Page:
Before we get to the lab exercise, we wanted to take some time to discuss options for generating your AWS KMS CMK. AWS KMS provides you with two alternatives to store your CMK. Your security requirements may dictate which alternative is suitable for your workloads on Amazon EKS.
For most users, the default AWS KMS key store, which is protected by FIPS 140-2 validated cryptographic modules, fulfills their security requirements.
However, you might consider creating a custom key store if your organization has any of the following requirements:
If any of these requirements apply to you, consider using AWS CloudHSM with AWS KMS to create a custom key store.
What level of FIPS 140-2 cryptographic validation does the AWS KMS HSM hold?
The AWS KMS HSMs are validated at Level 2 overall. You can read more about that [here].(https://aws.amazon.com/blogs/security/aws-key-management-service-now-offers-fips-140-2-validated-cryptographic-modules-enabling-easier-adoption-of-the-service-for-regulated-workloads/)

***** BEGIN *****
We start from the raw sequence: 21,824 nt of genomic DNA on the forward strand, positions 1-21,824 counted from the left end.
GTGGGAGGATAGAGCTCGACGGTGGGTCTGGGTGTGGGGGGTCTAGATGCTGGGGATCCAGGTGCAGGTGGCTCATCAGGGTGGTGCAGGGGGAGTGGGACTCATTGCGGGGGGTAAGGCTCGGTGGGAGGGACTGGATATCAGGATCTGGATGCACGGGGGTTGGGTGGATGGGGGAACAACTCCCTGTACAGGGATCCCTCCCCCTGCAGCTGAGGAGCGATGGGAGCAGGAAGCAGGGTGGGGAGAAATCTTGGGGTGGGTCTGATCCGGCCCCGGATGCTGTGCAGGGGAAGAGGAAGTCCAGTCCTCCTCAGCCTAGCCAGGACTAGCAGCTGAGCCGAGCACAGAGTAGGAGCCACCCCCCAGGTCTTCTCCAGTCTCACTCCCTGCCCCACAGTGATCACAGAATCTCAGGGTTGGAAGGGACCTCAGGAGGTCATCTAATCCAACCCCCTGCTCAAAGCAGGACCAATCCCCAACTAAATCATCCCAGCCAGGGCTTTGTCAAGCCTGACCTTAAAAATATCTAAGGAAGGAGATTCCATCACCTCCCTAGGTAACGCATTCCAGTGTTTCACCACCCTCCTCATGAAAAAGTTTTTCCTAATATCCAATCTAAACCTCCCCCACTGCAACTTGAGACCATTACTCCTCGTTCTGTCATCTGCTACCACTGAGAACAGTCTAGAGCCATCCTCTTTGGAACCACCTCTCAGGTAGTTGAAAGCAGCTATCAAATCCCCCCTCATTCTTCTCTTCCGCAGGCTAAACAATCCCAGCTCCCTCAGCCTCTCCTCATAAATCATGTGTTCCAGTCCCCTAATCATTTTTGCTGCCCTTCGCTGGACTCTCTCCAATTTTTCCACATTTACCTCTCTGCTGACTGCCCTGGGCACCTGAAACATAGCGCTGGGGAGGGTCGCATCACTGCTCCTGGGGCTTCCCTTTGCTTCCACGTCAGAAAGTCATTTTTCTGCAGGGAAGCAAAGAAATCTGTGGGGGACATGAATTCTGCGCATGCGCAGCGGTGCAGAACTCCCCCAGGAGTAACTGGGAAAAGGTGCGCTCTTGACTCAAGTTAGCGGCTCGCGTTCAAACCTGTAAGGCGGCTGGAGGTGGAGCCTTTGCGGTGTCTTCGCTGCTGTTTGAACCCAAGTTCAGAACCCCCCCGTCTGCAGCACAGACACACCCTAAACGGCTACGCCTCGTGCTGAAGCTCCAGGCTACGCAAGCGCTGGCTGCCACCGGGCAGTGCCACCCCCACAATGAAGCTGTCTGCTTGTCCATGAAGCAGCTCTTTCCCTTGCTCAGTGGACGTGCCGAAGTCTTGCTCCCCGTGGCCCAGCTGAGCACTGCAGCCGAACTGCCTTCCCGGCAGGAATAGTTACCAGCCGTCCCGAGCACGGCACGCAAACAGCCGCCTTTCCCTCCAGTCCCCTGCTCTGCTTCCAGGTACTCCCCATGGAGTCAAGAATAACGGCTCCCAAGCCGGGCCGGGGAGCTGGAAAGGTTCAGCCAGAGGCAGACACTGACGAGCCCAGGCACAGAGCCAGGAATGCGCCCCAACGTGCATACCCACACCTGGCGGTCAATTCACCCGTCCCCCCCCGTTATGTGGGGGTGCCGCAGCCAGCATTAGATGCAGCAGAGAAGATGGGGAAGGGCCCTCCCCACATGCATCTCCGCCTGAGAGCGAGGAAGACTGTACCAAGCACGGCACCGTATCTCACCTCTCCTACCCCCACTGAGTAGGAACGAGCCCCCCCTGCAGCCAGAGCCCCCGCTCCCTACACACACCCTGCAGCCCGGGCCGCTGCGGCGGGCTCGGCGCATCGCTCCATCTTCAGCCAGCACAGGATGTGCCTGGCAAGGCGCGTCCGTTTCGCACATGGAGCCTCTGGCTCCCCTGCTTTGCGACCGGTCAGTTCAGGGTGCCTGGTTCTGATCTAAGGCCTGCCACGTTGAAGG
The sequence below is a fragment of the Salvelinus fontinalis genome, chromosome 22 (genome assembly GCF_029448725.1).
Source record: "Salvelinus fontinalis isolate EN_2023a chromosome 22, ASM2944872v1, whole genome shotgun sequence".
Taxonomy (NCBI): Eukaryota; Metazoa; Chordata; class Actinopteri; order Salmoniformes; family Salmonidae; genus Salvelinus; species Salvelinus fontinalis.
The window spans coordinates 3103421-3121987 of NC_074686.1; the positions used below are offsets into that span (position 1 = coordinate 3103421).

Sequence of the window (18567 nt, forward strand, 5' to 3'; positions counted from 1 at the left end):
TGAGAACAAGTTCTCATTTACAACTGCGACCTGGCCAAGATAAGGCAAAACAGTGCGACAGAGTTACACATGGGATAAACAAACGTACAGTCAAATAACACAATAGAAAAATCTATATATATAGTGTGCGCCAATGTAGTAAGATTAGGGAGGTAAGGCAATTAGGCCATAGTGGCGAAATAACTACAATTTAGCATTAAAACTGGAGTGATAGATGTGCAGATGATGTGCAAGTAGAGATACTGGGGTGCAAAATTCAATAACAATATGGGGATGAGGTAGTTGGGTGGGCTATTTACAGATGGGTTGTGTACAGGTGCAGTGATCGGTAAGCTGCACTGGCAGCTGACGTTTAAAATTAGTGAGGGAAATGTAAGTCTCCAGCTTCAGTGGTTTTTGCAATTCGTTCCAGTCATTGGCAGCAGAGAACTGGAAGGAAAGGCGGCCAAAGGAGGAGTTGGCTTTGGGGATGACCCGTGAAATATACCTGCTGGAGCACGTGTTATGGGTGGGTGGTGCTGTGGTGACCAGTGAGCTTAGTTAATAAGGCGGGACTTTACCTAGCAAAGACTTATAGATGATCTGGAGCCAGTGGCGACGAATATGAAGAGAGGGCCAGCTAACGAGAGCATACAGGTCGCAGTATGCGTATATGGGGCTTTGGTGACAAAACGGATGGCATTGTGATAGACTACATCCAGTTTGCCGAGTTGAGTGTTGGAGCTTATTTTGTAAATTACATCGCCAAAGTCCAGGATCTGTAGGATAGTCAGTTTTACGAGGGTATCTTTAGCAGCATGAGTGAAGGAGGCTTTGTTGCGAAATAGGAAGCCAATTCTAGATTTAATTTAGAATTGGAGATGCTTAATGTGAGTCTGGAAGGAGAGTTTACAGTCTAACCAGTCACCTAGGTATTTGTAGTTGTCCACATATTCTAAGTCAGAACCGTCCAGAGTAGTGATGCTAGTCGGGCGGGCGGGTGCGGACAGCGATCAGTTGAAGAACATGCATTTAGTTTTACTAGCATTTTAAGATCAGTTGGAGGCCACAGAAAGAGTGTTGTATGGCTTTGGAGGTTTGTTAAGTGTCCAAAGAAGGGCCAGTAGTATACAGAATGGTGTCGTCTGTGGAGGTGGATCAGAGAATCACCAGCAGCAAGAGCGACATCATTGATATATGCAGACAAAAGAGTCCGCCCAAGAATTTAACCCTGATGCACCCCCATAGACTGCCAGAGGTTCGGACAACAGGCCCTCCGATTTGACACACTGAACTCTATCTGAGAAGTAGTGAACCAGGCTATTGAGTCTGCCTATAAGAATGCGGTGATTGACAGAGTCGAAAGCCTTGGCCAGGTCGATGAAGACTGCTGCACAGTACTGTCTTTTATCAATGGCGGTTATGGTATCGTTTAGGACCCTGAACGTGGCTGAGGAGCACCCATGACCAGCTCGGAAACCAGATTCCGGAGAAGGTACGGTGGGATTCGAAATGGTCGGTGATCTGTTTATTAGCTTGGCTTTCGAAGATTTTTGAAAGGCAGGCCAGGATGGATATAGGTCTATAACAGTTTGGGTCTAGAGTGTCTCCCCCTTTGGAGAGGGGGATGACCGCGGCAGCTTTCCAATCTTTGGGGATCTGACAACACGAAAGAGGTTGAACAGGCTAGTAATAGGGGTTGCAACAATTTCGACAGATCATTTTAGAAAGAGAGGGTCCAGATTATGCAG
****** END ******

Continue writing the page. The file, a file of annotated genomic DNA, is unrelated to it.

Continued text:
FIPS 140-2 Level 2 validation is sufficient for many use cases, but check with your security and compliance teams to verify.
Keep in mind that the KMS Custom Key Store functionality makes use of a minimum of two AWS CloudHSM instances.
Aside from compliance considerations, your team will want to consider the cost of using this feature. For comparison, I will list the cost of using a CMK created with the default KMS functionality. Then, I will list of the cost of using a CMK created with the custom key store functionality.
Now that we have discussed AWS KMS support for custom key stores, let’s move on to the exercise.